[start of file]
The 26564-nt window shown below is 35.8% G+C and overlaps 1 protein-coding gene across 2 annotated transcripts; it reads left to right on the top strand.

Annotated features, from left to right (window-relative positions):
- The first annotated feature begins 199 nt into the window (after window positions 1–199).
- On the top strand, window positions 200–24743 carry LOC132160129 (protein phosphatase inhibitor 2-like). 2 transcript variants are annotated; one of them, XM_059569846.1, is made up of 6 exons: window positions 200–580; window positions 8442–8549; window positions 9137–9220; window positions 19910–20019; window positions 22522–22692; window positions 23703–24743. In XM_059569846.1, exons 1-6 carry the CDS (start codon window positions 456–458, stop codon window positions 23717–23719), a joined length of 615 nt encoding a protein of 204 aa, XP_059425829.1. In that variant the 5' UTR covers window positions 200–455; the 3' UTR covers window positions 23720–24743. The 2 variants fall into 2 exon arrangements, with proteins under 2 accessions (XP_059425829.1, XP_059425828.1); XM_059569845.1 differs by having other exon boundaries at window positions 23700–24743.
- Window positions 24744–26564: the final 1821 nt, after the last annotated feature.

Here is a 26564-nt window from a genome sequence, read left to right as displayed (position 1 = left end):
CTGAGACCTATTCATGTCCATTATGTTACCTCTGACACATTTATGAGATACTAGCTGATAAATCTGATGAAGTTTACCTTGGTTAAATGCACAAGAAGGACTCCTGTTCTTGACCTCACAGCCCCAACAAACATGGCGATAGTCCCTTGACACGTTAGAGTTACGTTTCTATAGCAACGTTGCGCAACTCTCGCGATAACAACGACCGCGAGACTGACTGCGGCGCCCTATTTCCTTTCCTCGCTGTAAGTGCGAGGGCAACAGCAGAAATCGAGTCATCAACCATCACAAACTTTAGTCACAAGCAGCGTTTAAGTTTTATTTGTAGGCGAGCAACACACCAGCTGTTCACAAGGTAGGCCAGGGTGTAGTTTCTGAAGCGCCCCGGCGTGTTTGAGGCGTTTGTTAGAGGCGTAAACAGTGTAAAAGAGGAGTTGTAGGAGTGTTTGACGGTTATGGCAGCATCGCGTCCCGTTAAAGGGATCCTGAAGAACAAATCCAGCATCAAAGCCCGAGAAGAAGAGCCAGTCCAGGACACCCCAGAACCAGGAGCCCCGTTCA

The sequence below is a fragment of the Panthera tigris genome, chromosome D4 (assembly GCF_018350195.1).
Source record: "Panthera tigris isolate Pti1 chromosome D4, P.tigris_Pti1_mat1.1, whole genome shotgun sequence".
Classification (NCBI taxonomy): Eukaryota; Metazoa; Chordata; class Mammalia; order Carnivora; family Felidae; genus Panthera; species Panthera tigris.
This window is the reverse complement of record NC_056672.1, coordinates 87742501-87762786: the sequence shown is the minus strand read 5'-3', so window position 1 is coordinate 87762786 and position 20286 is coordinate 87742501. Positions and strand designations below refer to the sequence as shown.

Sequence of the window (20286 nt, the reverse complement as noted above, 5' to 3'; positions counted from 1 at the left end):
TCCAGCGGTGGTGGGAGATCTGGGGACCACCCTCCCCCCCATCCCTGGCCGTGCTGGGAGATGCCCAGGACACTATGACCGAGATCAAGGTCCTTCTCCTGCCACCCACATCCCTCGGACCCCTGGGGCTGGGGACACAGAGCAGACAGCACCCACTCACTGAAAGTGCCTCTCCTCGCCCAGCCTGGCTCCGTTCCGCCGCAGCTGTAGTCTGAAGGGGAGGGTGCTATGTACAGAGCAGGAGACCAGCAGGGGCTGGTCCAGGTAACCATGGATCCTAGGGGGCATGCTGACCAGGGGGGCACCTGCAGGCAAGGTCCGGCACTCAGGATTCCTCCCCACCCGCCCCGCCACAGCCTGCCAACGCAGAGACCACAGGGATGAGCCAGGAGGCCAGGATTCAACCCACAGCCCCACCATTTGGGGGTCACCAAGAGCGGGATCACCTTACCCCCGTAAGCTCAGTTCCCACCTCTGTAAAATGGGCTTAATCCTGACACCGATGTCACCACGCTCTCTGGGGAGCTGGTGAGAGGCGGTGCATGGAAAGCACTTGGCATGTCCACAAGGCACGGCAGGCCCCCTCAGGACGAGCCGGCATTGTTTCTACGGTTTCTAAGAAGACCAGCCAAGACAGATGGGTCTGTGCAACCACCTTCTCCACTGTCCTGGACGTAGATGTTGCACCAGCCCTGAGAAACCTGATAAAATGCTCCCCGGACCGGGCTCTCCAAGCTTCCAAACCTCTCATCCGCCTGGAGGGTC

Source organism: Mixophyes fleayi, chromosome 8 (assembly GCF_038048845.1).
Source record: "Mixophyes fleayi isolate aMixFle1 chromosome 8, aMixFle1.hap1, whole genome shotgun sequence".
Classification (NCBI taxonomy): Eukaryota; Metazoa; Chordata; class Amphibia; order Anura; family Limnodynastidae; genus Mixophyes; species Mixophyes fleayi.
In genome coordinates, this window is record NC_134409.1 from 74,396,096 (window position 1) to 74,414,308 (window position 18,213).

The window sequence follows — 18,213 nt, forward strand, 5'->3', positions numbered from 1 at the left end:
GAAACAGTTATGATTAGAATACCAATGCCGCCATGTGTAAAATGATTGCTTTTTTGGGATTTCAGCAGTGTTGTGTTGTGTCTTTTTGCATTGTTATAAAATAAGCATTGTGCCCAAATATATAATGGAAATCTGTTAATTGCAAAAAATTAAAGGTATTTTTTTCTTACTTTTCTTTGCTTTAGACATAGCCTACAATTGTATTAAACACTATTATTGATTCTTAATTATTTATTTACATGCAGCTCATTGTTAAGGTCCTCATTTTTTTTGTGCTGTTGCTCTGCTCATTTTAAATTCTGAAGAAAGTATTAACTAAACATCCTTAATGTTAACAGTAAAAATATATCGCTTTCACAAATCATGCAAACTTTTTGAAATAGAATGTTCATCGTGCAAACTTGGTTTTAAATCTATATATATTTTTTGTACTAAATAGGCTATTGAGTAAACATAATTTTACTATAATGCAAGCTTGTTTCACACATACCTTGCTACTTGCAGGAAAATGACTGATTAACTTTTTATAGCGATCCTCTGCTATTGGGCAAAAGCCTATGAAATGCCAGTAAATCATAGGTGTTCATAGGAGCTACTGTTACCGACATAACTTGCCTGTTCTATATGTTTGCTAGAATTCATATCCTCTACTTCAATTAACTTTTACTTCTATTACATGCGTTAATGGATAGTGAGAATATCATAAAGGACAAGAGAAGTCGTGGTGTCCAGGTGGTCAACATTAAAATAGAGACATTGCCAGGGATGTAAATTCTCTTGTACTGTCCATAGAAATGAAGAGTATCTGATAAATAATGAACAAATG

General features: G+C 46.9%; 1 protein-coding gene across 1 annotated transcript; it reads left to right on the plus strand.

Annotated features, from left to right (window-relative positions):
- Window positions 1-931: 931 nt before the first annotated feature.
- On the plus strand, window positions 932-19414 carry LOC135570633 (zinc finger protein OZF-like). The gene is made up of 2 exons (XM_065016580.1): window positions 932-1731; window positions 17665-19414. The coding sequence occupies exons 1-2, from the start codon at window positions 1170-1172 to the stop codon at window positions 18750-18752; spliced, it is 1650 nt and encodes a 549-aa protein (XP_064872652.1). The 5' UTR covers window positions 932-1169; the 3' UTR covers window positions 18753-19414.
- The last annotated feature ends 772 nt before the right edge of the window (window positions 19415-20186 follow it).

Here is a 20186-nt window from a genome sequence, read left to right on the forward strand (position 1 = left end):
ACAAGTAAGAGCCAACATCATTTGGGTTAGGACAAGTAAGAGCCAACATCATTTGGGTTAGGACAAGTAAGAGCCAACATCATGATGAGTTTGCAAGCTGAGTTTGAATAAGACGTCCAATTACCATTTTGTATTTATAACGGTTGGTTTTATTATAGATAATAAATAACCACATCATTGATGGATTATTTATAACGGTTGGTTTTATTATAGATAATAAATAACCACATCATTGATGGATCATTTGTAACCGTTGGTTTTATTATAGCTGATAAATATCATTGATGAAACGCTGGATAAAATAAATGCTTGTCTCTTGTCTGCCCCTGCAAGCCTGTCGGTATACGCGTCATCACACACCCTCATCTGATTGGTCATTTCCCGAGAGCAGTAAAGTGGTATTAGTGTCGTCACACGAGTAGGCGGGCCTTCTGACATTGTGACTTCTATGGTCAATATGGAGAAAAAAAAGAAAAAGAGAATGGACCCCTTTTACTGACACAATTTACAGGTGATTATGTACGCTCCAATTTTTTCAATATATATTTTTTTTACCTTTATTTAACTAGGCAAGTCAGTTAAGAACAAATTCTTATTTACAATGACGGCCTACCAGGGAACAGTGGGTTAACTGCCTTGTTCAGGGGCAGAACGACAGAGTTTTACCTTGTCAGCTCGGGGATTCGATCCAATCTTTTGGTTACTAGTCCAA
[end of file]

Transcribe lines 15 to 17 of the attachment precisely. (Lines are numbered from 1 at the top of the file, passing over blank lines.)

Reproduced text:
Source record: "Mixophyes fleayi isolate aMixFle1 chromosome 8, aMixFle1.hap1, whole genome shotgun sequence".
Classification (NCBI taxonomy): Eukaryota; Metazoa; Chordata; class Amphibia; order Anura; family Limnodynastidae; genus Mixophyes; species Mixophyes fleayi.
In genome coordinates, this window is record NC_134409.1 from 74,396,096 (window position 1) to 74,414,308 (window position 18,213).